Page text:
Quality of Life Concepts

Secondary Health Conditions

Life Satisfaction Index-A (LSIA)

Description: A self-rating measure of zest for life; fortitude; congruence between desired and achieved goals; physical, psychological, and social self-concept; and mood tone.

Format: 20 items requiring the respondent to either agree, disagree, or declare uncertainty about each statement.

Scoring: Items are rated on an ordinal scale ranging from 1 (very dissatisfying) to 6 (very satisfying). Summing of the scores is not recommended.

Administration and Burden: Self-administered; Approximately 10 minutes.

Psychometrics for SCI: Not available; From the general population, the scale has been found to have acceptable internal consistency (α = .76), as well as satisfactory concurrent validity with other measures of life satisfaction.

Languages: English

QoL Concept: The LSIA measures life satisfaction, which corresponds to Box E of Dijker’s Model.

Permissions/Where to Obtain: Public domain; The LSIA may be obtained in the original journal article:

Neugarten BJ, Havighurst RJ, Tobin SS. The measurement of life satisfaction. J Gerontol 1961: 16: 134-43.

CLICK ON THE LISTED SECONDARY HEALTH CONDITIONS ON THE LEFT TO READ HOW THE LSIA HAS BEEN USED WITH A PARTICULAR CONDITION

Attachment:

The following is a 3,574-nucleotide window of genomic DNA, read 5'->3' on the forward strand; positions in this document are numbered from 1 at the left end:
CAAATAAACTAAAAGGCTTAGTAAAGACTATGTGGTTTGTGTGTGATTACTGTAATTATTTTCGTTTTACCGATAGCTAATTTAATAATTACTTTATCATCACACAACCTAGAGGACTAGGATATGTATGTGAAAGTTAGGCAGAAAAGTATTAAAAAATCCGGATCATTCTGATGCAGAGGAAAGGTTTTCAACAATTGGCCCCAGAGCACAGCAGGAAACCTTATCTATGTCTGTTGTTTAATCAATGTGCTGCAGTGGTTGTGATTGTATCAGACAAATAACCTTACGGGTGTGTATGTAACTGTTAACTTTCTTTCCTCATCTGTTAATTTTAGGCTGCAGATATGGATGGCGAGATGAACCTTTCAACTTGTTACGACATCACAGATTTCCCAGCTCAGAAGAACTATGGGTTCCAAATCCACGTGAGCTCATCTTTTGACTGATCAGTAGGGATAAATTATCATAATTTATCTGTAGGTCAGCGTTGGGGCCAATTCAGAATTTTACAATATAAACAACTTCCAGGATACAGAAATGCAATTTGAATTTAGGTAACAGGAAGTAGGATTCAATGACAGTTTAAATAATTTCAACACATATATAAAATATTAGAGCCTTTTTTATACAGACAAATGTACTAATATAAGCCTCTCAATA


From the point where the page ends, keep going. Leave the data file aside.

Pain SCI Studies: One cross-sectional survey.

  1. Rintala DH, Loubser PG, Castro J, Hart KA, Fuhrer MJ. Chronic pain in a community-based sample of men with spinal cord injury: prevalence, severity, and relationship with impairment, disability, handicap, and subjective well-being. Arch Phys Med Rehabil 1998;79:604-14.

Sensitivity to Impact: Rintala and colleagues (1998) used a battery of tests, including the Zung Pain and Distress Scale, to assess the prevalence, severity, and correlates of chronic pain in a community-based sample of men with SCI (N = 77). Chronic pain was associated with more depressive symptoms, more perceived stress, and poorer self-assessed health. Life satisfaction (assessed via the Life Satisfaction Index-A [LSIA]) was negatively correlated with perceived stress and depressive symptoms. There also was a significant continuous correlation between the Craig Handicap Assessment and Reporting Technique (CHART) social integration score and the Perceived Stress Scale.

Suggestions for Use: The LSIA has been used in several studies with persons with SCI, however further work is needed to justify its use and determine its clinical utility. In addition, preliminary evidence shows that it lacks sensitivity to assessing the impact of chronic pain after SCI. 

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